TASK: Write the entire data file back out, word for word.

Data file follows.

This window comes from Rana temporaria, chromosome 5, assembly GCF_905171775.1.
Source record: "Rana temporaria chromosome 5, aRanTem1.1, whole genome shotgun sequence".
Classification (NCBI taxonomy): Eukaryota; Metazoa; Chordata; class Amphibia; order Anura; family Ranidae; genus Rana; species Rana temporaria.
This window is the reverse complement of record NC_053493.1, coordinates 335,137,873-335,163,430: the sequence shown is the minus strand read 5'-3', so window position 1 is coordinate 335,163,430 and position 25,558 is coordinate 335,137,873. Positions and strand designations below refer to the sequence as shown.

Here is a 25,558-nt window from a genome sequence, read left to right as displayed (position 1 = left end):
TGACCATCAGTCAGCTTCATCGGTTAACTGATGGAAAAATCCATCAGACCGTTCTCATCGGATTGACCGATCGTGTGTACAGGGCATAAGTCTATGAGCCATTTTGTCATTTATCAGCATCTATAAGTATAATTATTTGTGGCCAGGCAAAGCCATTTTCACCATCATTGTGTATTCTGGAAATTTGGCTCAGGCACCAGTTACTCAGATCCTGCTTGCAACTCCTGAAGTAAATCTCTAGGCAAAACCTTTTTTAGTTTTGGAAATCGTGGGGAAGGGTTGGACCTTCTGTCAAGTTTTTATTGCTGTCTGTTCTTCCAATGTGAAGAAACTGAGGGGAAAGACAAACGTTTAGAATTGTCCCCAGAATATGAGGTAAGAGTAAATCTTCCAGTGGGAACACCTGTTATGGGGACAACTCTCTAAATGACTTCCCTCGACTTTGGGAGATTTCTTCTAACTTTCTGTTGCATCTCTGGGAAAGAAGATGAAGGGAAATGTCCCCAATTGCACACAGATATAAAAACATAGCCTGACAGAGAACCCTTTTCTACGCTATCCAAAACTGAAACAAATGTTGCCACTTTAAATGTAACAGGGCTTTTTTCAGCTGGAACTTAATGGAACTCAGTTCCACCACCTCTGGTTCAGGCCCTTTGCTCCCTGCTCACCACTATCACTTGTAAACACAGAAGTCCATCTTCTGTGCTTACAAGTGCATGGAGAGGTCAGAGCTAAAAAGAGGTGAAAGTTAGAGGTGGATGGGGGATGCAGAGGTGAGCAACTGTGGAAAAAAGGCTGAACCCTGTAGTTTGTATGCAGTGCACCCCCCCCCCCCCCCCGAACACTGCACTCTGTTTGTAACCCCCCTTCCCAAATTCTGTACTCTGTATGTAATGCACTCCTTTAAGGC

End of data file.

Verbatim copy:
This window comes from Rana temporaria, chromosome 5, assembly GCF_905171775.1.
Source record: "Rana temporaria chromosome 5, aRanTem1.1, whole genome shotgun sequence".
Classification (NCBI taxonomy): Eukaryota; Metazoa; Chordata; class Amphibia; order Anura; family Ranidae; genus Rana; species Rana temporaria.
This window is the reverse complement of record NC_053493.1, coordinates 335,137,873-335,163,430: the sequence shown is the minus strand read 5'-3', so window position 1 is coordinate 335,163,430 and position 25,558 is coordinate 335,137,873. Positions and strand designations below refer to the sequence as shown.

Here is a 25,558-nt window from a genome sequence, read left to right as displayed (position 1 = left end):
TGACCATCAGTCAGCTTCATCGGTTAACTGATGGAAAAATCCATCAGACCGTTCTCATCGGATTGACCGATCGTGTGTACAGGGCATAAGTCTATGAGCCATTTTGTCATTTATCAGCATCTATAAGTATAATTATTTGTGGCCAGGCAAAGCCATTTTCACCATCATTGTGTATTCTGGAAATTTGGCTCAGGCACCAGTTACTCAGATCCTGCTTGCAACTCCTGAAGTAAATCTCTAGGCAAAACCTTTTTTAGTTTTGGAAATCGTGGGGAAGGGTTGGACCTTCTGTCAAGTTTTTATTGCTGTCTGTTCTTCCAATGTGAAGAAACTGAGGGGAAAGACAAACGTTTAGAATTGTCCCCAGAATATGAGGTAAGAGTAAATCTTCCAGTGGGAACACCTGTTATGGGGACAACTCTCTAAATGACTTCCCTCGACTTTGGGAGATTTCTTCTAACTTTCTGTTGCATCTCTGGGAAAGAAGATGAAGGGAAATGTCCCCAATTGCACACAGATATAAAAACATAGCCTGACAGAGAACCCTTTTCTACGCTATCCAAAACTGAAACAAATGTTGCCACTTTAAATGTAACAGGGCTTTTTTCAGCTGGAACTTAATGGAACTCAGTTCCACCACCTCTGGTTCAGGCCCTTTGCTCCCTGCTCACCACTATCACTTGTAAACACAGAAGTCCATCTTCTGTGCTTACAAGTGCATGGAGAGGTCAGAGCTAAAAAGAGGTGAAAGTTAGAGGTGGATGGGGGATGCAGAGGTGAGCAACTGTGGAAAAAAGGCTGAACCCTGTAGTTTGTATGCAGTGCACCCCCCCCCCCCCCCCGAACACTGCACTCTGTTTGTAACCCCCCTTCCCAAATTCTGTACTCTGTATGTAATGCACTCCTTTAAGGC